See New England underspread,
South from Saint Lawrence to the Sound,
From Katskill east to the sea-bound.
Anchored fast for many an age,
I await the bard and sage,
Who, in large thoughts, like fair pearl-seed,
Shall string Monadnoc like a bead.
Comes that cheerful troubadour,
This mound shall throb his face before,
As when, with inward fires and pain,
It rose a bubble from the plain.
When he cometh, I shall shed,
From this wellspring in my head,
Fountain-drop of spicier worth
Than all vintage of the earth.
There’s fruit upon my barren soil
Costlier far than wine or oil.
There’s a berry blue and gold,–
Autumn-ripe, its juices hold
Sparta’s stoutness, Bethlehem’s heart,
Asia’s rancor, Athens’ art,
Slowsure Britain’s secular might,
And the German’s inward sight.
I will give my son to eat
Best of Pan’s immortal meat,
Bread to eat, and juice to drain;
So the coinage of his brain
Shall not be forms of stars, but stars,
Nor pictures pale, but Jove and Mars.
He comes, but not of that race bred
Who daily climb my specular head.
Oft as morning wreathes my scarf,
Fled the last plumule of the Dark,
Pants up hither the spruce clerk,
From South Cove and City Wharf.
I take him up my rugged sides,
Half-repentant, scant of breath,–
Bead-eyes my granite chaos show,
And my midsummer snow:
Open the daunting map beneath,–
All his county, sea and land,
Dwarfed to measure of his hand;
His day’s ride is a furlong space,
His city-tops a glimmering haze.
I plant his eyes on the sky-hoop bounding;
"See there the grim gray rounding
Of the bullet of the earth
Whereon ye sail,
Tumbling steep
In the uncontinented deep."
He looks on that, and he turns pale.
‘T is even so, this treacherous kite,
Farm-furrowed, town-incrusted sphere,
Thoughtless of its anxious freight,
Plunges eyeless on forever;
And he, poor parasite,
Cooped in a ship he cannot steer,–
Who is the captain he knows not,
Port or pilot trows not,–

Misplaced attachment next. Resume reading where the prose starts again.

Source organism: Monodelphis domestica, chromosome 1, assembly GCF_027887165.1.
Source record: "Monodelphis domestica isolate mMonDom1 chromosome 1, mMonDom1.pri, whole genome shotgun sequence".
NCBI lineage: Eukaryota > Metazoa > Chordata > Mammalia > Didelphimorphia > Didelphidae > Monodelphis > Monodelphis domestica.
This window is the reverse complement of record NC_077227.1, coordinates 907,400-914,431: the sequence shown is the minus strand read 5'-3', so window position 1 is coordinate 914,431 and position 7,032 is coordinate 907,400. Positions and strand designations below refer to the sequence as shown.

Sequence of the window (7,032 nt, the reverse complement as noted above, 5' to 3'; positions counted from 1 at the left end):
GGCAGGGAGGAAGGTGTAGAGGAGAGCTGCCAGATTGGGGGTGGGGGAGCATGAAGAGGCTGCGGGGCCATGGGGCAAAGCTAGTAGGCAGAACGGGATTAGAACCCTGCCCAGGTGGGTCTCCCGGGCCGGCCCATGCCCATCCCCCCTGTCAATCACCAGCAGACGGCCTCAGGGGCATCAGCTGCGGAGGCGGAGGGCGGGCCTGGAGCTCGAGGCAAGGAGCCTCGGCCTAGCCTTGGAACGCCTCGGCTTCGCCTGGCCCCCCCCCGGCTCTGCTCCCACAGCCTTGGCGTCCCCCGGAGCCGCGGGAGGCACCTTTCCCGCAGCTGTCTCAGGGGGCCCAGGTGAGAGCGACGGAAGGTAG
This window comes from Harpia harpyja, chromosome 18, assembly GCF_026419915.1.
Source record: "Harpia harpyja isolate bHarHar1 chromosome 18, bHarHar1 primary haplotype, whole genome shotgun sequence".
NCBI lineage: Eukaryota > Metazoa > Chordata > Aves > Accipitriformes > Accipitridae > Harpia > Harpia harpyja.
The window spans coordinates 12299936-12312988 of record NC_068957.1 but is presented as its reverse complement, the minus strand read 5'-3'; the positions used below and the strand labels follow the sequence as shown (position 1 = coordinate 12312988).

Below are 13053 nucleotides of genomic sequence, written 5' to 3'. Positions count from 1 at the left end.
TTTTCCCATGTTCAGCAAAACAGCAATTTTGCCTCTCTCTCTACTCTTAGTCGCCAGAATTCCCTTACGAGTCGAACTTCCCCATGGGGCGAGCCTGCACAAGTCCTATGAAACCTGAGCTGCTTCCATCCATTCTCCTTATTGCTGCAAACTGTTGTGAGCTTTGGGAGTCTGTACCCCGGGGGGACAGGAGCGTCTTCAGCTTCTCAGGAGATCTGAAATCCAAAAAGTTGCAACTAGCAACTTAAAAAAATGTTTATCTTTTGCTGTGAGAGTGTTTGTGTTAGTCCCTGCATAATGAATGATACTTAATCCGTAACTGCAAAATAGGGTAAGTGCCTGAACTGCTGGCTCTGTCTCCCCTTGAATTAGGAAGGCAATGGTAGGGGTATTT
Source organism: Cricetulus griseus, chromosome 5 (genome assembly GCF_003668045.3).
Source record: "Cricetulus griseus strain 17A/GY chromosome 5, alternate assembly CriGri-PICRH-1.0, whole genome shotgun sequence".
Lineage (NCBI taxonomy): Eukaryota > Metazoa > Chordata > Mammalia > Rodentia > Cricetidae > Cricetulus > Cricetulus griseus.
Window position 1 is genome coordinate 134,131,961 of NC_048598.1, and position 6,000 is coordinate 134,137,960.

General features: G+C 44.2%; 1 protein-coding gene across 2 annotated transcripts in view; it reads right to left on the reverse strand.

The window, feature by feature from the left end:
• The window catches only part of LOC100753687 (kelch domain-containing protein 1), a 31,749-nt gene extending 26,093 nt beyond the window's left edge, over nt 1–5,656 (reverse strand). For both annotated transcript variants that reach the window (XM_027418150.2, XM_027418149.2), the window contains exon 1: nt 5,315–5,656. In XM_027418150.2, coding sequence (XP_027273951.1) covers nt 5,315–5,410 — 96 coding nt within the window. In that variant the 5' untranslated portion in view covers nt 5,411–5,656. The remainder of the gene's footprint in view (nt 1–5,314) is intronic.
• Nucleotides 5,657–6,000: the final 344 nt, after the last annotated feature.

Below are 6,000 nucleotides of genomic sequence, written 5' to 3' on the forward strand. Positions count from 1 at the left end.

Risk or ruin he must share. NT.P72.N1
I scowl on him with my cloud,
With my north wind chill his blood;
I lame him, clattering down the rocks;
And to live he is in fear.
Then, at last, I let him down
Once more into his dapper town,
To chatter, frightened, to his clan
And forget me if he can.’

As in the old poetic fame
The gods are blind and lame,
And the simular despite
Betrays the more abounding might,
So call not waste that barren cone
Above the floral zone,
Where forests starve:
It is pure use;–
What sheaves like those which here we glean and bind
Of a celestial Ceres and the Muse?

Ages are thy days,
Thou grand affirmer of the present tense, NT.P73.N1
And type of permanence!
Firm ensign of the fatal Being,
Amid these coward shapes of joy and grief,
That will not bide the seeing!

Hither we bring
Our insect miseries to thy rocks;
And the whole flight, with folded wing,
Vanish, and end their murmuring,–
Vanish beside these dedicated blocks,
Which who can tell what mason laid?
Spoils of a front none need restore,
Replacing frieze and architrave;–
Where flowers each stone rosette and metope brave;
Still is the haughty pile erect
Of the old building Intellect. NT.P73.N2

Complement of human kind,
Holding us at vantage still,
Our sumptuous indigence,
O barren mound, thy plenties fill!
We fool and prate;
Thou art silent and sedate.
To myriad kinds and times one sense
The constant mountain doth dispense;
Shedding on all its snows and leaves,
One joy it joys, one grief it grieves.
Thou seest, O watchman tall,
Our towns and races grow and fall,
And imagest the stable good
For which we all our lifetime grope,
In shifting form the formless mind,
And though the substance us elude,
We in thee the shadow find.
Thou, in our astronomy
An opaker star,
Seen haply from afar,
Above the horizon’s hoop,
A moment, by the railway troop,
As o’er some bolder height they speed,–
By circumspect ambition,
By errant gain,
By feasters and the frivolous,–
Recallest us,
And makest sane.
Mute orator! well skilled to plead,
And send conviction without phrase,
Thou dost succor and remede
The shortness of our days,
And promise, on thy Founder’s truth,
Long morrow to this mortal youth.

 

FABLE
THE mountain and the squirrel
Had a quarrel,
And the former called the latter’Little Prig;’
Bun replied,
‘You are doubtless very big;
But all sorts of things and weather
Must be taken in together,
To make up a year
And a sphere.
And I think it no disgrace
To occupy my place.
If I’m not so large as you,
You are not so small as I,
And not half so spry.
I’ll not deny you make
A very pretty squirrel track;
Talents differ; all is well and wisely put;
If I cannot carry forests on my back,
Neither can you crack a nut.’

ODE
INSCRIBED TO W. H. CHANNING

THOUGH loath to grieve
The evil time’s sole patriot,
I cannot leave